University of New Hampshire

School of Law

History of IP at UNH Law

Over 35 Years of Innovative IP Education and Programs

Many have asked how a small law school in New Hampshire can compete with other top-ranked schools, such as the University of California-Berkeley, Stanford, and George Washington University, especially considering the resources that those schools command. A large part of the answer is the unique history that has made the Franklin Pierce Center for IP a pioneering force in providing innovative IP education.

More than 35 years ago, Robert Rines, a patent attorney and professor at the Massachusetts Institute of Technology (MIT) had a dream of a MIT School of Law, where the focus would be on the interface of law and science as well as on training patent lawyers with a practice-based approach. What was intended as the “MIT North Campus” in New Hampshire was not to be, as a change of administration at MIT resulted in a decision not to pursue building a law school.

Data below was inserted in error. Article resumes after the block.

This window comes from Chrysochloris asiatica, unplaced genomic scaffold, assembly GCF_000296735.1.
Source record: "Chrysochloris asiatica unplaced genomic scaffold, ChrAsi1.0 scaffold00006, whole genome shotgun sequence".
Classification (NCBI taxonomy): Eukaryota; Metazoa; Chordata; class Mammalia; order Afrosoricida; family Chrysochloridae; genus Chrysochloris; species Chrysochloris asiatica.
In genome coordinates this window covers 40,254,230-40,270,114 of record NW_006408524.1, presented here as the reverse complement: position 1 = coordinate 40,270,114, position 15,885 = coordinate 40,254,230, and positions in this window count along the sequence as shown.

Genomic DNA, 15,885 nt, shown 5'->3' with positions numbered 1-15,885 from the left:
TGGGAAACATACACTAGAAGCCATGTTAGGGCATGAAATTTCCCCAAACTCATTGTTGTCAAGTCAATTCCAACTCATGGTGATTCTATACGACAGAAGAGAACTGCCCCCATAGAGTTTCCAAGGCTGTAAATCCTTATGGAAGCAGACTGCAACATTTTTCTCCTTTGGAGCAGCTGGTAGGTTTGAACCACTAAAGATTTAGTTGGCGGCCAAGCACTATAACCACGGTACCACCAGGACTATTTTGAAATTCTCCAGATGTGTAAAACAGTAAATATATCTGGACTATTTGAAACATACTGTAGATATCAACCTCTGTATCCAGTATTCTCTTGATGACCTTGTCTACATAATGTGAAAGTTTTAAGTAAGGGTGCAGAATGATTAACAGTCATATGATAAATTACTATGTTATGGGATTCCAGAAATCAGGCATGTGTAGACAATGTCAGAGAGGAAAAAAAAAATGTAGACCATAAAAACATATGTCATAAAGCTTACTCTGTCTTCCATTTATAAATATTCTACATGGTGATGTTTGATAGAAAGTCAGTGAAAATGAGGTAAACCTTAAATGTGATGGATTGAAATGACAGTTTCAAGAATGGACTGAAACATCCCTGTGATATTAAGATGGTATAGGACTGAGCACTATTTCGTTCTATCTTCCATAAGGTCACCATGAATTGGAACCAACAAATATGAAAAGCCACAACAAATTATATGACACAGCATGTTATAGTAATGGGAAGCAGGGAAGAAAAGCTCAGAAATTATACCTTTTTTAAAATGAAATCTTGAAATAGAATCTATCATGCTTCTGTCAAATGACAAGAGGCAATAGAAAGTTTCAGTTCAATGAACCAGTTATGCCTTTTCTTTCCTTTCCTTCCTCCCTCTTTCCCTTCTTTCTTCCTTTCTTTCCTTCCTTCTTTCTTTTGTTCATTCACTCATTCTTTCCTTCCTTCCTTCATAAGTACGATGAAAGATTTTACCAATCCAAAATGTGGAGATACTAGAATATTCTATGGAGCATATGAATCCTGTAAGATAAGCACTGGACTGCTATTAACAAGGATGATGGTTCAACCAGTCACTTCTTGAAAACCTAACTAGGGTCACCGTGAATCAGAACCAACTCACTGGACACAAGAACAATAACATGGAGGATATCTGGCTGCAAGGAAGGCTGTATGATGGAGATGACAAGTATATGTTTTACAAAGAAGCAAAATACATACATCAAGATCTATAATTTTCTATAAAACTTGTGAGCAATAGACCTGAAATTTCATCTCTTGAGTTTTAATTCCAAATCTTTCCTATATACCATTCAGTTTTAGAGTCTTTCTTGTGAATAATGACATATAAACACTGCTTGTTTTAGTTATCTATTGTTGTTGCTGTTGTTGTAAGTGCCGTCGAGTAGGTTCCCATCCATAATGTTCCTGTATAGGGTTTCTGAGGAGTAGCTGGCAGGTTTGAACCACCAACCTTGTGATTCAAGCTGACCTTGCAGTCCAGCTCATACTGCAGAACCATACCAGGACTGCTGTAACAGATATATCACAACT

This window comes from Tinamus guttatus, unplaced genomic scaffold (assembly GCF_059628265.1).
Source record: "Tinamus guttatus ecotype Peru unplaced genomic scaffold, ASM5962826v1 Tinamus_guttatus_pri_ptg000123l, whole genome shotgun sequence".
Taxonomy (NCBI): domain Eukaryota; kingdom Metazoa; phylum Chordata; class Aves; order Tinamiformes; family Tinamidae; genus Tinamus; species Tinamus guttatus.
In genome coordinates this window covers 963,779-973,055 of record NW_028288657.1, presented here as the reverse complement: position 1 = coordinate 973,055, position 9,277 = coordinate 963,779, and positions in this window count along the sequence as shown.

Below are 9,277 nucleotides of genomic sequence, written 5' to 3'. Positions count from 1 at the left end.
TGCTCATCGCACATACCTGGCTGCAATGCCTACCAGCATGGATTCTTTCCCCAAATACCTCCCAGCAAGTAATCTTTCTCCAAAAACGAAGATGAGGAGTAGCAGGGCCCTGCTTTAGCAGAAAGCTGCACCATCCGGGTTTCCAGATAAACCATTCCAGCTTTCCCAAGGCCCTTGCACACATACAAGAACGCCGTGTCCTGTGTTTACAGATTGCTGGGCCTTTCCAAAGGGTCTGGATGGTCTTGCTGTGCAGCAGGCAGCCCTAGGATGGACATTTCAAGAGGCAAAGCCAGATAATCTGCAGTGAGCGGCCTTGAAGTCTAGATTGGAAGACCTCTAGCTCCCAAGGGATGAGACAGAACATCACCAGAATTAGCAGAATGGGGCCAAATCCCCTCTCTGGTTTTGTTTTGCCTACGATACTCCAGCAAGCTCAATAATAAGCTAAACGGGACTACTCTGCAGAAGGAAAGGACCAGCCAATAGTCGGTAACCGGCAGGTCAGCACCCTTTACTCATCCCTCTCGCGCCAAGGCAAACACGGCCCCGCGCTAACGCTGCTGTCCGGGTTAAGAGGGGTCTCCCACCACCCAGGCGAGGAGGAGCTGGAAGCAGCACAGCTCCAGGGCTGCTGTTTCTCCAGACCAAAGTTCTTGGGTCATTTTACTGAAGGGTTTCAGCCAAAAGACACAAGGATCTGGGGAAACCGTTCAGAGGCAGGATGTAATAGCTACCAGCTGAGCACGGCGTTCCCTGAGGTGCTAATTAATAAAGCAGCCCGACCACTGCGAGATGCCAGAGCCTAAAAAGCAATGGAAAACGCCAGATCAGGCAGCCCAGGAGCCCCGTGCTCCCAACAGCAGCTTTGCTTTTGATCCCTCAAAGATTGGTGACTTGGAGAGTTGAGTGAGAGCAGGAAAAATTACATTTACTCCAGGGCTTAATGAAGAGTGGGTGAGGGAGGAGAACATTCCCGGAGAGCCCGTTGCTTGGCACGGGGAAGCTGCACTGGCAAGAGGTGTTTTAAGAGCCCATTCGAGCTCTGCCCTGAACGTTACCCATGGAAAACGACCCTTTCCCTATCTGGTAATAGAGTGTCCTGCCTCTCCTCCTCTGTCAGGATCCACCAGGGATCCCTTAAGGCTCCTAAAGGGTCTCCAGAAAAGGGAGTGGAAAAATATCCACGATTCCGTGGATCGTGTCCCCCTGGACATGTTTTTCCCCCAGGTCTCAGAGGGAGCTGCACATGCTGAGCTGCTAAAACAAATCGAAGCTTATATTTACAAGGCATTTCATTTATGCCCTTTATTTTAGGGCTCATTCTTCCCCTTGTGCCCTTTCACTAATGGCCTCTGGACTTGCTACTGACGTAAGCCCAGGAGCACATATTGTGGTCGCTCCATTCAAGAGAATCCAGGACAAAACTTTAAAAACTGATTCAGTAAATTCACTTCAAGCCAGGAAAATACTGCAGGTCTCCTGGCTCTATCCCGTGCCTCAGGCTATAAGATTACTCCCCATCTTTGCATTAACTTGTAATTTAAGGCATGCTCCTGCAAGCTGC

Rines was determined to see his dream come true, and Franklin Pierce Law Center was founded as an independent law school (which, since 2010, has been affiliated with the University of New Hampshire and was renamed the University of New Hampshire School of Law). In addition to being a second-generation patent lawyer, Rines was a wealthy inventor, holding nearly 100 patents. His spirit of entrepreneurship has for over three decades driven UNH Law to be an innovator in practice-driven intellectual property education, always rated near the top of the list of laws schools with intellectual property programs, as ranked by U.S. News and World Report.

The First Patent Practice Program in the United States